“In the ’60s and ’70s, incontinence was largely not talked about. Then, the manufacturer Kimberley-Clark began advertising adult diapers,” Das said. “The stigma of leakage or loss of control fell sharply when popular actress June Allison was featured in TV and print advertising, speaking about her own mother’s incontinence problems.
“If we bring this issue more to the forefront, patients will be more prone to bring up and discuss their urinary or fecal incontinence issues with their primary care physicians or even seek the help of their gynecologist or a colorectal surgeon.”
He added that patients with incontinence often lose touch with their social network, and without social stimulation, can experience onset of dementia, and when caregivers become necessary, the senior’s incontinence also adds to the caregiver’s workload.
In a time when efforts are focused on staying healthy with little ongoing medical expense, there is room for low-risk, high-reward options.
One of these options for patients experiencing incontinence (either urinary, fecal or both) is a relatively new procedure (since 2011) called InterStim, a system that electrically stimulates the sacral nerve, which is thought to normalize neural communication between the bladder and brain and between the bowel and brain.
The procedure is covered by Medicare and most health insurance plans.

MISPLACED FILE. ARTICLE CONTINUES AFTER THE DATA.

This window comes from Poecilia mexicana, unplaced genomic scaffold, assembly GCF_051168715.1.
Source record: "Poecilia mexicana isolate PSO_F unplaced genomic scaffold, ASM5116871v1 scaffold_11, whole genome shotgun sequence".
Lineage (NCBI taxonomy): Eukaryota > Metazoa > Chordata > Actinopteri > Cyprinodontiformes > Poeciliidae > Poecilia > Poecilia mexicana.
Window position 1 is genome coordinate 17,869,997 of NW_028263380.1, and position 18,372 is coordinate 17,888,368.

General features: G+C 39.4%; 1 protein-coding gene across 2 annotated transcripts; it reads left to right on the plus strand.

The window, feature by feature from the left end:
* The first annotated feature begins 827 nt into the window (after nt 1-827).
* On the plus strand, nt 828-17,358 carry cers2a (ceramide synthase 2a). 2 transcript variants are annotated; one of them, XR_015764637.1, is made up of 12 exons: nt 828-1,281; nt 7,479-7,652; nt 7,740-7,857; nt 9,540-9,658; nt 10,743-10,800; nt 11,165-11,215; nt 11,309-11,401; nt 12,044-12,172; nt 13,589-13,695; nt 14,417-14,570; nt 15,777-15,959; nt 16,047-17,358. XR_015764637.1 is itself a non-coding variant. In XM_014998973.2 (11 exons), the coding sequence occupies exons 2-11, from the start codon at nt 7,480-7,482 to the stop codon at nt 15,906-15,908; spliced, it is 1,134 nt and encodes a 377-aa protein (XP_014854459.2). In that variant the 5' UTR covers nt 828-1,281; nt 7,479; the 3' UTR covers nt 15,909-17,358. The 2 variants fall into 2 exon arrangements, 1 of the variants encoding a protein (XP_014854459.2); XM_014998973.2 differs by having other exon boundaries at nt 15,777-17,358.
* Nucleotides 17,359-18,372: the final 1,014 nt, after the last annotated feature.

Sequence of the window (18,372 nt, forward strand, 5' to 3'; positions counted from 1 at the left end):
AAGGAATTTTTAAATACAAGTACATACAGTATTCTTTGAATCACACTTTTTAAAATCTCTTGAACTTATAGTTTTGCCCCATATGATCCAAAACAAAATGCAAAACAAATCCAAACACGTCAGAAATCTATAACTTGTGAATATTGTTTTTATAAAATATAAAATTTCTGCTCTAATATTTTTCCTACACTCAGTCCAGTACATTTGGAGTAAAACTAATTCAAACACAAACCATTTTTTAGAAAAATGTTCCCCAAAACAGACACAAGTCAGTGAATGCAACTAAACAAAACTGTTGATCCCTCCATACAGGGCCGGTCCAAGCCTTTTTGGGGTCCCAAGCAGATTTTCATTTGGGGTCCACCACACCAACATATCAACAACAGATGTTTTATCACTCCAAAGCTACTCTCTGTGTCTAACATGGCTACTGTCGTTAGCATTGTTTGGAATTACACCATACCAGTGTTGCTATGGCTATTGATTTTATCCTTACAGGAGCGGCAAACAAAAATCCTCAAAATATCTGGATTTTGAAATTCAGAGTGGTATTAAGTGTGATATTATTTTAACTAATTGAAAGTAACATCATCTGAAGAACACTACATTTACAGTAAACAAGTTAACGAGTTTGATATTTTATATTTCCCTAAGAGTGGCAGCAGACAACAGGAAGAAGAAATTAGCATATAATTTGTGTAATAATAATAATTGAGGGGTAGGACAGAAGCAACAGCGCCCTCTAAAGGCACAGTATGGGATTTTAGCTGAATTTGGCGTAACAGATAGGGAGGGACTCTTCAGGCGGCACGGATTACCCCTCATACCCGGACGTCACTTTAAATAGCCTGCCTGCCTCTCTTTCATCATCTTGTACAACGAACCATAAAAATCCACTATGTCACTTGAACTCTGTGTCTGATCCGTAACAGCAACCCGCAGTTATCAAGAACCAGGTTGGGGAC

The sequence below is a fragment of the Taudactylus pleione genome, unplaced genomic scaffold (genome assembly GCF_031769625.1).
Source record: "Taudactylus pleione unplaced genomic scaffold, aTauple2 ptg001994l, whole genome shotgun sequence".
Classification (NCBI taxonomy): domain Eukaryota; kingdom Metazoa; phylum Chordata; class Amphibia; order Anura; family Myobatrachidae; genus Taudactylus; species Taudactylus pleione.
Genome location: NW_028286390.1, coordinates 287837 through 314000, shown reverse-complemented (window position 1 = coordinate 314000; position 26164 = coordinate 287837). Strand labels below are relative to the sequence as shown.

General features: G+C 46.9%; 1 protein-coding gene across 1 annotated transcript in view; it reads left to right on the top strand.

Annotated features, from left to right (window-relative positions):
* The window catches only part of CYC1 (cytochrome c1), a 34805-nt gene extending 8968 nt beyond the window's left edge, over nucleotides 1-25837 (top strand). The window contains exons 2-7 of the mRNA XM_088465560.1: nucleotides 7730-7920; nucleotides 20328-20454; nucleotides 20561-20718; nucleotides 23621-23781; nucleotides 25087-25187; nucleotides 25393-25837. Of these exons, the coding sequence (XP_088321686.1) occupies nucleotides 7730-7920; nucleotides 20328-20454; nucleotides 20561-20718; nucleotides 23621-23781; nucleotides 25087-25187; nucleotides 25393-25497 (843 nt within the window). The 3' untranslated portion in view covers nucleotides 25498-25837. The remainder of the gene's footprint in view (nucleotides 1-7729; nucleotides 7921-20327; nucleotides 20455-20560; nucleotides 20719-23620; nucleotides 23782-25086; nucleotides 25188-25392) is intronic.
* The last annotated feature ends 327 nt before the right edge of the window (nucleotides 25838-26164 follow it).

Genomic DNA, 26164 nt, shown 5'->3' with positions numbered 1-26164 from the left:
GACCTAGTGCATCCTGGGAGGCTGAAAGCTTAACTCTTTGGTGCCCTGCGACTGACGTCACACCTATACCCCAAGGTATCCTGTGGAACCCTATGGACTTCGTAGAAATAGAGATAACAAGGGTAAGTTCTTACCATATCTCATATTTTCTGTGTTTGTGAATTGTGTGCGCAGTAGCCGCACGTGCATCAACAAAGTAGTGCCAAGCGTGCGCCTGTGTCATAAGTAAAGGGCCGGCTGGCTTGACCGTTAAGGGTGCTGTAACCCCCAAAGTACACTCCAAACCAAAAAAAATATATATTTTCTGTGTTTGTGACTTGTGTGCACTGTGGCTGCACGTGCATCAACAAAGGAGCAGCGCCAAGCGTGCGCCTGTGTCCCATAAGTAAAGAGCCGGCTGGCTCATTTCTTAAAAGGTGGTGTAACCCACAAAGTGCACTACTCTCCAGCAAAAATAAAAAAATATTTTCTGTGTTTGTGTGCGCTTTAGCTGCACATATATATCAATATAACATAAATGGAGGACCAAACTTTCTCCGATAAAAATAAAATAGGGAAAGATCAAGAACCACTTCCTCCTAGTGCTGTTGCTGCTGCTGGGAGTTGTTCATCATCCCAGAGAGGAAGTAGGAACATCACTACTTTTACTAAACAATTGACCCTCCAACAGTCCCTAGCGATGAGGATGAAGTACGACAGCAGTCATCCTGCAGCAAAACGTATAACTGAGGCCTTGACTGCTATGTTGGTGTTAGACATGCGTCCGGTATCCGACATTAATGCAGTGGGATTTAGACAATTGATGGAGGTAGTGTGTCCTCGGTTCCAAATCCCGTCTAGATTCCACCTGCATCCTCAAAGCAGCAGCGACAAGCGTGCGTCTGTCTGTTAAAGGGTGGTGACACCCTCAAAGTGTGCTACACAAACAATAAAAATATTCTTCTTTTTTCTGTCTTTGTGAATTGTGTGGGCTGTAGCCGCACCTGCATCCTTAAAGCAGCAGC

As Das explained, once you see your physician and have a few tests, and if you are a candidate, there are two steps: first, a temporary stimulation, conducted in an outpatient setting that amounts to a simple needle stick that lasts as short as minutes under a minimal sedation (15 minutes). I
n this procedure, a temporary lead wire sending electrical impulses to stimulate the once-damaged nerves is placed. After awaking from sedation, you can go back to work.
“This step — a temporary stimulation procedure — usually produces such dramatic changes, patients call us a day or two after, ecstatic they are no longer dealing with incontinence,” said the surgeon.
“Closely following the patient’s progress and keeping a log of occurrences of incontinence and then a clinical evaluation, the temporary stimulation lead is replaced with a permanent lead and a battery, smaller than a pacemaker, is placed into area near the upper buttock, well-hidden under generous, subcutaneous tissue.
The entire procedure is completed in less than 30 minutes under moderate sedation, and any post-op pain can be controlled with Tylenol.
“The result is so good and, again, the risk is so low, InterStim allows us to easily treat this ages-old problem, giving patients a new lease on life, free of worry about embarrassing situations and the ability to move on with their normal lives,” Das said, adding he recently successfully performed the InterStim procedure on a 101-year-old patient. “InterStim is a long-lasting solution that far outperforms more complex, more invasive surgical procedures, and for patients experiencing urinary and/or fecal incontinence, InterStim is a life-changing procedure that resolves both problems.”
To learn more, call Das at 713-486-4634.